The Finnish innovation fund’s IHAN® project, which runs on MyData principles, has broad government and public support. Jaana Sinipuro, IHAN’s project director and Tiina Härkönen, the project’s leading specialist explain Sitra’s vision and work:
“We call ourselves a ‘think, do and connect tank’ and IHAN, which was originally a four-year project, is based around creating a fair data economy.
The Finnish government has been very active on open data, and the MyData movement is growing from that – a national evolution is going on as we see the need to be able to enrich traditional data sources. Because Finland is a small country, people, including academics, who are very excited about the topic can use their networks to spread the message.
Sitra’s role in Finnish society is quite special, because we are both independent and independently funded. We have a very good relationship with government ministries, but we are not politically dependent, so we can create our own agenda. A big part of this is working with the MyData community to help put data principles such as sharing, access, trust and innovation into practice.
We are now working on two different kinds of change. One is ‘master’ change, making citizens, companies and policymakers across Europe see the value of this new kind of data market and data sharing based on consent. We are also working on the capabilities side, new business models and our own test environment where technical solutions to support the vision can be developed.
The evolution of IHAN
The original idea for the IHAN project was to create a version of data sharing similar to the IBAN system in banking, which is an internationally agreed system of identifying bank accounts across national borders. We published a blueprint and wanted to showcase some use cases through pilots but realised quite a lot of identity wallets and domain-specific solutions already existed.
So we moved to funding independent projects and initiatives that were creating technical ‘fair data economy components’, creating small data-sharing ecosystems. We think it would be great if an asthmatic could get personal recommendations on good times to go out jogging, or personalised nutrition advice, through data marketplaces where developers and others can innovate with new services that use regulated and personal data from across different sectors.
Looking to the future
We are hoping to be an innovation hub, and there’s a very good buzz around the work we’re doing. We were able to promote our work while Finland held the EU presidency, but it’s still quite a domestic initiative and we need more international partners.
So next we want to scale up, to invite different companies across Europe to come and co-create and test and see if we can build a fair data ecosystem. It needs to be one that uses a common rule book or standard data sharing agreement, so we can say these are the ethical rules, these are the technical requirements that you need to take into consideration. And then innovate and build services on top of that. In June, we are launching our IHAN Test bed, where we invite developers and businesses to create, test and view new, innovative services which follow the fair data economy principles.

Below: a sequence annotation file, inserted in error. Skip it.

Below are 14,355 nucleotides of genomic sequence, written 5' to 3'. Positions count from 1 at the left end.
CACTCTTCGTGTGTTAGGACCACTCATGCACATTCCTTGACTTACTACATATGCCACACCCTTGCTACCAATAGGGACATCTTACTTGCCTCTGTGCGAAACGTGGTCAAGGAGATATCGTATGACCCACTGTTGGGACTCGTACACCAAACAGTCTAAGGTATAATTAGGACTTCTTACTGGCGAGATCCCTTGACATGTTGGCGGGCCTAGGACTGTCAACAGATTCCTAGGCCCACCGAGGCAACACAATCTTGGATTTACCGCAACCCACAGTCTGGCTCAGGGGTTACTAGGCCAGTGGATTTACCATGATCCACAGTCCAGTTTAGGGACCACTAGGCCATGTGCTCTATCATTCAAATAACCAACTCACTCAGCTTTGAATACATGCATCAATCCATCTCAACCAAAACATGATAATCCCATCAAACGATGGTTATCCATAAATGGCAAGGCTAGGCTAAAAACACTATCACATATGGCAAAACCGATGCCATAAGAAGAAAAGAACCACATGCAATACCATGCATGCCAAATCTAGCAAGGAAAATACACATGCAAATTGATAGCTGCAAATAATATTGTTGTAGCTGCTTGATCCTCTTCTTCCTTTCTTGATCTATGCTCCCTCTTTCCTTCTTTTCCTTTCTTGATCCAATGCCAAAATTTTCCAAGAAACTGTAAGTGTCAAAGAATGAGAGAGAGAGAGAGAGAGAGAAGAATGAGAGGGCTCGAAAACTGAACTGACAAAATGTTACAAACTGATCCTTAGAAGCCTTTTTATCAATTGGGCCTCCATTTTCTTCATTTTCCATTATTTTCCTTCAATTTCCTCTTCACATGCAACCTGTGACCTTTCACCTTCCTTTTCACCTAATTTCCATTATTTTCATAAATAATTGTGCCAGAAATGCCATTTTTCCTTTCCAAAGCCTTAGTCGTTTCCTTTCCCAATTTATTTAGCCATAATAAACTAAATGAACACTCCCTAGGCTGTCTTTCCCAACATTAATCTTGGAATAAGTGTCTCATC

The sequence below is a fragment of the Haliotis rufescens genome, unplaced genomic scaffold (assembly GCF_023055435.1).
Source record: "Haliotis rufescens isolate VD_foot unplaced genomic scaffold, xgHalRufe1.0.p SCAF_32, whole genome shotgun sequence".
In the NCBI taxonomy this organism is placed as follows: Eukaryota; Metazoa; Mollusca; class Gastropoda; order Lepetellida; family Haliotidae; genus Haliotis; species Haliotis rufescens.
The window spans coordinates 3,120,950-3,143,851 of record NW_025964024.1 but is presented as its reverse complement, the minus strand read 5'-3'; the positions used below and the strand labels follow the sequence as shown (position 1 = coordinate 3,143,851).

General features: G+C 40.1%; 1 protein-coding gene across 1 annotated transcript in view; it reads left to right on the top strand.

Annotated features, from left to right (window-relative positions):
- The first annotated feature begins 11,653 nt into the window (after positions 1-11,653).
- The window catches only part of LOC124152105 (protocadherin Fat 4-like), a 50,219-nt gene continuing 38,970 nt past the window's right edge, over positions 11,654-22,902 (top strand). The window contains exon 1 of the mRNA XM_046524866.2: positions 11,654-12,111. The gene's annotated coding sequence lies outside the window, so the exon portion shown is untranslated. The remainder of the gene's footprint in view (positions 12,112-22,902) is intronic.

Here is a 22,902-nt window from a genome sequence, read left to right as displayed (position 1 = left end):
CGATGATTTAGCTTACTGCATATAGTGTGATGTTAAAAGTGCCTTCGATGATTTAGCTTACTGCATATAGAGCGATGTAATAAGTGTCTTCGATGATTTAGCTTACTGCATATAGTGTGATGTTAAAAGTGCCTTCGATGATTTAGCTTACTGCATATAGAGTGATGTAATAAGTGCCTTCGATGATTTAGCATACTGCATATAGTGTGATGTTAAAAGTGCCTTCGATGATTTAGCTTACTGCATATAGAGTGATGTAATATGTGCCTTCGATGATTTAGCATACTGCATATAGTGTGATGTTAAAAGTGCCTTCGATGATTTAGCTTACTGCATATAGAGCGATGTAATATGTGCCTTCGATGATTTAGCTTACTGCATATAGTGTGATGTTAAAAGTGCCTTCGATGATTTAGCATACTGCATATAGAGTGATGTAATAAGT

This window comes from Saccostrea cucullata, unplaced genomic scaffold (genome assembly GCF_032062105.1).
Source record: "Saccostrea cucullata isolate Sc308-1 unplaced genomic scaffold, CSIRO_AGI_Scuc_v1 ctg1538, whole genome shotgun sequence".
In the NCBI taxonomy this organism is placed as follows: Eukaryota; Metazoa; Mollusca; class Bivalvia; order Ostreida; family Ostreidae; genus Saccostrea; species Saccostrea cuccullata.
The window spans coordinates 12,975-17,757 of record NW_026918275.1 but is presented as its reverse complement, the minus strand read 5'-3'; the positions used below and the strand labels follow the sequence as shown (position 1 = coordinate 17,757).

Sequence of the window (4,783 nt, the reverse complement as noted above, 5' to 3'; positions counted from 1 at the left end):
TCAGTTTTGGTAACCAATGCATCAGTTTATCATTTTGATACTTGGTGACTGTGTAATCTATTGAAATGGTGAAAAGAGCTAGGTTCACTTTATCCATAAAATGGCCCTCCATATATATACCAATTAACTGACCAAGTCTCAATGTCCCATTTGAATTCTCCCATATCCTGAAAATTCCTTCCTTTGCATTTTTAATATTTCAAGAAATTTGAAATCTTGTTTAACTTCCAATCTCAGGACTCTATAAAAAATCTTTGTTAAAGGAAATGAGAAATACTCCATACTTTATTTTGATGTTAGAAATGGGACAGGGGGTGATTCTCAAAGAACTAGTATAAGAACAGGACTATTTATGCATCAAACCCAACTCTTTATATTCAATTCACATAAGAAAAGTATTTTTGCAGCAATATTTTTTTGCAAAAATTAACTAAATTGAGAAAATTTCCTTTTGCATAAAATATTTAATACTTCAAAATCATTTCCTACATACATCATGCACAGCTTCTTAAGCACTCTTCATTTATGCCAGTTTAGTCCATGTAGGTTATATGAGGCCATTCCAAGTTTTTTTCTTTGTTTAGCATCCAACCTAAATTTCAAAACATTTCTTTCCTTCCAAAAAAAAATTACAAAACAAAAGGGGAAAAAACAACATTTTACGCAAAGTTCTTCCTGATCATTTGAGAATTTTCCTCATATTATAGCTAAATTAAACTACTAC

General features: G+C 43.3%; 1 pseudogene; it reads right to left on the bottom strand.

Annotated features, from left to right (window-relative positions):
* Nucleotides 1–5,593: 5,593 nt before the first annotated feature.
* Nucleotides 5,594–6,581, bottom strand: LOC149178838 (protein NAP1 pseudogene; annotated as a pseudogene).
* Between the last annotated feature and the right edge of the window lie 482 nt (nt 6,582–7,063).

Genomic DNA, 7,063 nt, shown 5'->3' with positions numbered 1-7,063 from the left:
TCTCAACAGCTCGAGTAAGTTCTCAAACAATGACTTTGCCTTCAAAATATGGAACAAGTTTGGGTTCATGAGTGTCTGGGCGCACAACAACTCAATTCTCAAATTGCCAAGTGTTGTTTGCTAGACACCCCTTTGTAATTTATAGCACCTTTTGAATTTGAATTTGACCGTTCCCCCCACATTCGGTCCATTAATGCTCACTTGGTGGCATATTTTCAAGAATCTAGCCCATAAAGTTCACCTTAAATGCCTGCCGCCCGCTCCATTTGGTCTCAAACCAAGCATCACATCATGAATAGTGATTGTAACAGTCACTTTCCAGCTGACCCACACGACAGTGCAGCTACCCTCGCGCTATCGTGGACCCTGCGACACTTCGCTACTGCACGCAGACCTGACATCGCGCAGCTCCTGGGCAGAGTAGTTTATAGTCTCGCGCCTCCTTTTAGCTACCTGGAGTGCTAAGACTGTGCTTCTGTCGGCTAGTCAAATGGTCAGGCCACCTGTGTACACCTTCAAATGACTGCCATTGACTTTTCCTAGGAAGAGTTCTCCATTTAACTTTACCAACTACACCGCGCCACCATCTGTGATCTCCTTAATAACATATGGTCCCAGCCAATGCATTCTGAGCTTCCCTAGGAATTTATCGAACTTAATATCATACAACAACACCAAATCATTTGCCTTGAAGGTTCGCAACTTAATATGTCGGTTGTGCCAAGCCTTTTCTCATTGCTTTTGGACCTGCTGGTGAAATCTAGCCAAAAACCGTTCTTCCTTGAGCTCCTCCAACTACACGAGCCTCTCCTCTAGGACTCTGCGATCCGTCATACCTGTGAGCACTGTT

While the developer community around Europe is very important to us, we also need to work with more businesses and are planning an SME programme to help companies understand the data they have in their existing businesses, or when planning new ones.
Many people and companies are very committed to Corporate Social Responsibility (CSR) and we would like to make data responsibility and data transparency an official part of CSR. There’s an ethical framework for investing, but so far nothing for data governance, although this is something we are working towards with dozens of innovative Finnish companies in our 2020 workshop series.
We believe strongly that sustainable and transparent data usage will become a competitive advantage.
In Finland, we are working with some trailblazing companies who are already publishing their data assets, and trying to be transparent on consumer data. They are good examples, but it is not widespread. We need to have large companies which want to build an ecosystem around their data, which will show that the speed of innovation is better if you have different types of data providers in your ecosystems, and then the willingness to share data will also increase. The personal data economy will change if we have enough companies that think differently and see the potential of being ‘fair’.
Fundamentally, the whole data economy needs to be redefined. We’re having regular meetings with, for example, Gartner analysts, and they are saying that this platform economy was just an interim phase, that it’s moving towards more decentralised ecosystems for data sharing. This shift is happening partly because consumers are losing trust, which was supported by the findings of our own citizen survey in December 2018, and so we think there is good momentum behind our work and vision.”
- To join or help build Sitra’s “fair data ecosystem” or the SME programme please get in touch via firstname.lastname@example.org or visit the Sitra website.